When I consider the term "colleague" I think more about the type of relationship that is built between the people who are chosen to be on the same team. This is not just someone who works with me...this is someone who works WITH me - and whom I work WITH.  To have a colleague is to have a trusted partner - one who is willing to work hard to accomplish the task to which all of us are called together.  This is a person who has similar goals...similar outlooks on life...similar aspirations...similar views of the world...and a similar work ethic.  This is someone who respects me...who respects other team members...who respects the mission of the institution...and who respects the idea of what it means to be a team.  This person is willing to sacrifice self for the willing to be open and willing to do the hard work willing to stand up for what is willing to speak truth to willing to take a bullet for the team (and other team members).

All that being said, I also believe a great colleague is one who is a strong individual...who has a strong opinion and is willing to share it...who stands up for what they believe is right...who is striving to move ahead in their lives...who wants to be recognized for their hard work...who sees the world different from me...who has different goals than me...who is a maverick...who is an innovator...who is ahead of the curve...who believes there is more to the world than just this one institution...who has a global vision...who can sometimes even be a pain to the rest of the group.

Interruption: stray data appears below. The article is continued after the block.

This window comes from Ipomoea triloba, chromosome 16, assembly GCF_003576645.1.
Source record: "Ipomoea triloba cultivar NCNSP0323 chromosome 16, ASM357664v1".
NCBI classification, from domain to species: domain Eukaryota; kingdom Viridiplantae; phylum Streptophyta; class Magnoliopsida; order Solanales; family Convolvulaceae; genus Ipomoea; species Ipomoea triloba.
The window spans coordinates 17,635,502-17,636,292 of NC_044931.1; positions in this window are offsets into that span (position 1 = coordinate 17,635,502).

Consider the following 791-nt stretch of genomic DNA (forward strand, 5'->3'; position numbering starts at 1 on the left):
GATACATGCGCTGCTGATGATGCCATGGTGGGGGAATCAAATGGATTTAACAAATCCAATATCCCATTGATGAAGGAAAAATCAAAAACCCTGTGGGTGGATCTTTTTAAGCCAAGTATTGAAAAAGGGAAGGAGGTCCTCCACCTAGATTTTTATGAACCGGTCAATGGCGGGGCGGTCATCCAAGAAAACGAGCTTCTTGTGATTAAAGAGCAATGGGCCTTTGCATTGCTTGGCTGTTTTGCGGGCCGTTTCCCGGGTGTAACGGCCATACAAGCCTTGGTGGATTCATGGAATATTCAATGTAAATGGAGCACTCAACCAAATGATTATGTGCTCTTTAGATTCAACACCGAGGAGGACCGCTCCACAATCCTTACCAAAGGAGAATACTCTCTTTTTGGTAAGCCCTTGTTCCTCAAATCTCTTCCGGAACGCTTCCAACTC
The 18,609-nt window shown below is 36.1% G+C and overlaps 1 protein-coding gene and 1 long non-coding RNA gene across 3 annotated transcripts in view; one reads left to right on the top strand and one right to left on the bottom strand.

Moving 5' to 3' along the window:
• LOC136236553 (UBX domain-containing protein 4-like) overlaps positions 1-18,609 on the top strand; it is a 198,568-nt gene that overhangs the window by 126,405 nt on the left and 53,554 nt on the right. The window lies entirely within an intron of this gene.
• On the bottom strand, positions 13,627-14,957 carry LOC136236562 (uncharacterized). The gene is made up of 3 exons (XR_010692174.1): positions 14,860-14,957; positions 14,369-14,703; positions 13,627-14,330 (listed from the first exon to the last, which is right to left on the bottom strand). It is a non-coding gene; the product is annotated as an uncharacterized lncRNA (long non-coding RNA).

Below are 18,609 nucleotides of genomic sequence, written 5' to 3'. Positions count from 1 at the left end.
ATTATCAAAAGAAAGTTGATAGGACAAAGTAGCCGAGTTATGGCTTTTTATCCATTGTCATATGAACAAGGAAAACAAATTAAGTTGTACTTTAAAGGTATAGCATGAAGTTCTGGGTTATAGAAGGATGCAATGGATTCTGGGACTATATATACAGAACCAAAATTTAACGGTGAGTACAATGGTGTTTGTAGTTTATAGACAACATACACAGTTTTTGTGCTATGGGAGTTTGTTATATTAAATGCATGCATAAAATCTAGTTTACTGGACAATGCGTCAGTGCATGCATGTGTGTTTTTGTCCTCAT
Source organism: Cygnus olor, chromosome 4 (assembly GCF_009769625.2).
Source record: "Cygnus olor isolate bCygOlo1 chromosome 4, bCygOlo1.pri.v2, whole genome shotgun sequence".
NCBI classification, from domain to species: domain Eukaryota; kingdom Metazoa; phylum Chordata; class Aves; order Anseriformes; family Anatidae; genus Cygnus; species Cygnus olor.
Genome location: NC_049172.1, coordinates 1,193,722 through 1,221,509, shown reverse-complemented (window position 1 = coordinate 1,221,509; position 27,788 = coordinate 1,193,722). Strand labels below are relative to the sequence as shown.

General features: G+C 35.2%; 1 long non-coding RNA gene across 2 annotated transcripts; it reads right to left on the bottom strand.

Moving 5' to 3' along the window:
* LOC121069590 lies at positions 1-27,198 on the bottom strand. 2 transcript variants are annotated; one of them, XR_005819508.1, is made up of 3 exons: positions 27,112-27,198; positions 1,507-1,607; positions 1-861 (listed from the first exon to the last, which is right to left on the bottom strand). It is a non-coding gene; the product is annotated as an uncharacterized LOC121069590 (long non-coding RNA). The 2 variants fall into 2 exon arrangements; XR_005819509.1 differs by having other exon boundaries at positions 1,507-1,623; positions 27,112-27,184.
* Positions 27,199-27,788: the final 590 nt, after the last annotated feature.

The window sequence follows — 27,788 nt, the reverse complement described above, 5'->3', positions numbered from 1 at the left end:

And finally, I believe that a great colleague is one who is able to recognize the paradox of what it means to be a great colleague and, when slipping on either side of the slope, is willing to ask for forgiveness from the team; and also, in recognizing that paradox, is able to render forgiveness to me when I slip on either side of the slope.  Maybe that's the key to collegiality...that the art of being collegial with colleagues is the art of giving and receiving forgiveness...over and over again.